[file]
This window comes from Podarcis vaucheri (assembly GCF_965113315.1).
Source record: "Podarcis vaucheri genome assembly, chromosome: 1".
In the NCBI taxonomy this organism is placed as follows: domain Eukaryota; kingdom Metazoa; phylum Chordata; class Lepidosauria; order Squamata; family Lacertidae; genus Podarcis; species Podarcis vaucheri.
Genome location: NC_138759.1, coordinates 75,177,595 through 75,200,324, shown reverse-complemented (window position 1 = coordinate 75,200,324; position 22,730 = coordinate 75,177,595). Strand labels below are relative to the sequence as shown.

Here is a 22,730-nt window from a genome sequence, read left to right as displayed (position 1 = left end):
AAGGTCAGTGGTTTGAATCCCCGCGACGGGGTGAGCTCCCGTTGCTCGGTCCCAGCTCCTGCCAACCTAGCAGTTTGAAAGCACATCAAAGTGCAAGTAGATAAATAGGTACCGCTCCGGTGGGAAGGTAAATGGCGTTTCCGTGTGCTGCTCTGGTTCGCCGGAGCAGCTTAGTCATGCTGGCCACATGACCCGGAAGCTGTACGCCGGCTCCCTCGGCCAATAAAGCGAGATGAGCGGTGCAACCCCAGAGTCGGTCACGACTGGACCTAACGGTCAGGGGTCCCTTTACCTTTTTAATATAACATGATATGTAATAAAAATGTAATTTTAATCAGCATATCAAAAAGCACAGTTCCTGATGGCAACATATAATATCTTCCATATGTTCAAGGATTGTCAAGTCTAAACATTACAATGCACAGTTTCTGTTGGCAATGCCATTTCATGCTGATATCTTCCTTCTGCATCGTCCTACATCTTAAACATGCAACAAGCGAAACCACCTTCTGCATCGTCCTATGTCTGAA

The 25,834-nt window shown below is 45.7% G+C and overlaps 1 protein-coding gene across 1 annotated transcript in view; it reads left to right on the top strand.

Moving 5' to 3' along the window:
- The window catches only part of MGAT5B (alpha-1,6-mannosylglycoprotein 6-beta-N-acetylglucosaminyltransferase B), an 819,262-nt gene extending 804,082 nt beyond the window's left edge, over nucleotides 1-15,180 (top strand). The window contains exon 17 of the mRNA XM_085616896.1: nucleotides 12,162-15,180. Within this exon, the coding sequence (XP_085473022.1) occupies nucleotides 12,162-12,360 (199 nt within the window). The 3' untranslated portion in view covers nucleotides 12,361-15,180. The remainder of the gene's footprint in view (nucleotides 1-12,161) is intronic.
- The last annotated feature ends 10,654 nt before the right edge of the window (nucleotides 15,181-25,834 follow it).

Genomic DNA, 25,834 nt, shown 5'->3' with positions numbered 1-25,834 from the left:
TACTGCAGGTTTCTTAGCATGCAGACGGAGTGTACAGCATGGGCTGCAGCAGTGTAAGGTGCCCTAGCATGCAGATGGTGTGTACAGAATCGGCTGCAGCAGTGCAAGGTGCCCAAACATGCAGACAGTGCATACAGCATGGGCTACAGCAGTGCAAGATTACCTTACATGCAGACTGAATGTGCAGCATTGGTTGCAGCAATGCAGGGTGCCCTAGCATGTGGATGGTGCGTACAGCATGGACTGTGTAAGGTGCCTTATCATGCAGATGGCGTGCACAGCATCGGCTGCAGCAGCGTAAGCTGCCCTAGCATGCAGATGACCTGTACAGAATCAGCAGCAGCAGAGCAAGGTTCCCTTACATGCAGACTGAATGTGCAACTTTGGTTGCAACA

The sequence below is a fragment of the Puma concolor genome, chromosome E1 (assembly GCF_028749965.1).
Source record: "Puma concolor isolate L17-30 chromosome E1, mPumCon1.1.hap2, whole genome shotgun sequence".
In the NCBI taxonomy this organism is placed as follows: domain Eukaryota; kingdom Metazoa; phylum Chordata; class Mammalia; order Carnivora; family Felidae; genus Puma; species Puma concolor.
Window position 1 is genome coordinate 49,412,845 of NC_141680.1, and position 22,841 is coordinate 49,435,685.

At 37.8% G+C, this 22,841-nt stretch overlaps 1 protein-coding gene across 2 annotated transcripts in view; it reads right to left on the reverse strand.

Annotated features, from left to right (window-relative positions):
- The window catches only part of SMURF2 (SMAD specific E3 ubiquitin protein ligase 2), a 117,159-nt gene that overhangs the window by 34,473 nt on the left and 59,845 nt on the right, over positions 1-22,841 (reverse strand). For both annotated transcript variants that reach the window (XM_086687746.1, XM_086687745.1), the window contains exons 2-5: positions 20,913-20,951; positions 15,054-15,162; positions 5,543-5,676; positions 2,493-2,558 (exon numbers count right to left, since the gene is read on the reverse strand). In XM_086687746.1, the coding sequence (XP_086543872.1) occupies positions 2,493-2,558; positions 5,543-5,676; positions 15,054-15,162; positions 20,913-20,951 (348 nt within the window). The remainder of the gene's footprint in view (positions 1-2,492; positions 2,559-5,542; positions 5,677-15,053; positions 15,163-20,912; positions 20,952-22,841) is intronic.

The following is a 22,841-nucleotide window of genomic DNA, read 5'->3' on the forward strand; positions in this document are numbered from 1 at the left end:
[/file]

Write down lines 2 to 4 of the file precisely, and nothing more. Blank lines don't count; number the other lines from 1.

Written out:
Source record: "Podarcis vaucheri genome assembly, chromosome: 1".
In the NCBI taxonomy this organism is placed as follows: domain Eukaryota; kingdom Metazoa; phylum Chordata; class Lepidosauria; order Squamata; family Lacertidae; genus Podarcis; species Podarcis vaucheri.
Genome location: NC_138759.1, coordinates 75,177,595 through 75,200,324, shown reverse-complemented (window position 1 = coordinate 75,200,324; position 22,730 = coordinate 75,177,595). Strand labels below are relative to the sequence as shown.